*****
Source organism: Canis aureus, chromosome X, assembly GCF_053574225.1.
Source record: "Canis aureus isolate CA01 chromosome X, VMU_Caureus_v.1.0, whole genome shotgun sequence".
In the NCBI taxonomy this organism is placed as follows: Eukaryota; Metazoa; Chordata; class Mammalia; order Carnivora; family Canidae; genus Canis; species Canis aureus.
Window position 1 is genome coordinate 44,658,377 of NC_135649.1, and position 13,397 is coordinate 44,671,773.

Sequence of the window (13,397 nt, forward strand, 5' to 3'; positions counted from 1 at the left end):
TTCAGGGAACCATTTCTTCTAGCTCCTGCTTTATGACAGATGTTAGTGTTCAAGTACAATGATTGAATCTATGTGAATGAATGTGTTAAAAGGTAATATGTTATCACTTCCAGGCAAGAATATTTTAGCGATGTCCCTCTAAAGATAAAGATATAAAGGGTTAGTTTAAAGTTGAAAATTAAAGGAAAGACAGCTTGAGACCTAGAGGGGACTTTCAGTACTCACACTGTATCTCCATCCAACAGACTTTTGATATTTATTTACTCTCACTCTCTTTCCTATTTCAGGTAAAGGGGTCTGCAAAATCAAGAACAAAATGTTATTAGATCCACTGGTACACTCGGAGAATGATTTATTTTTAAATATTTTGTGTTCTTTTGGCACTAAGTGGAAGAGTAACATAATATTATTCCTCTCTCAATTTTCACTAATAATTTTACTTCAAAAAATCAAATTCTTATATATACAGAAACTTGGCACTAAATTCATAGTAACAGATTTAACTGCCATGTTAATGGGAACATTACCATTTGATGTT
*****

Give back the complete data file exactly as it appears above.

Source organism: Canis aureus, chromosome X, assembly GCF_053574225.1.
Source record: "Canis aureus isolate CA01 chromosome X, VMU_Caureus_v.1.0, whole genome shotgun sequence".
In the NCBI taxonomy this organism is placed as follows: Eukaryota; Metazoa; Chordata; class Mammalia; order Carnivora; family Canidae; genus Canis; species Canis aureus.
Window position 1 is genome coordinate 44,658,377 of NC_135649.1, and position 13,397 is coordinate 44,671,773.

Sequence of the window (13,397 nt, forward strand, 5' to 3'; positions counted from 1 at the left end):
TTCAGGGAACCATTTCTTCTAGCTCCTGCTTTATGACAGATGTTAGTGTTCAAGTACAATGATTGAATCTATGTGAATGAATGTGTTAAAAGGTAATATGTTATCACTTCCAGGCAAGAATATTTTAGCGATGTCCCTCTAAAGATAAAGATATAAAGGGTTAGTTTAAAGTTGAAAATTAAAGGAAAGACAGCTTGAGACCTAGAGGGGACTTTCAGTACTCACACTGTATCTCCATCCAACAGACTTTTGATATTTATTTACTCTCACTCTCTTTCCTATTTCAGGTAAAGGGGTCTGCAAAATCAAGAACAAAATGTTATTAGATCCACTGGTACACTCGGAGAATGATTTATTTTTAAATATTTTGTGTTCTTTTGGCACTAAGTGGAAGAGTAACATAATATTATTCCTCTCTCAATTTTCACTAATAATTTTACTTCAAAAAATCAAATTCTTATATATACAGAAACTTGGCACTAAATTCATAGTAACAGATTTAACTGCCATGTTAATGGGAACATTACCATTTGATGTT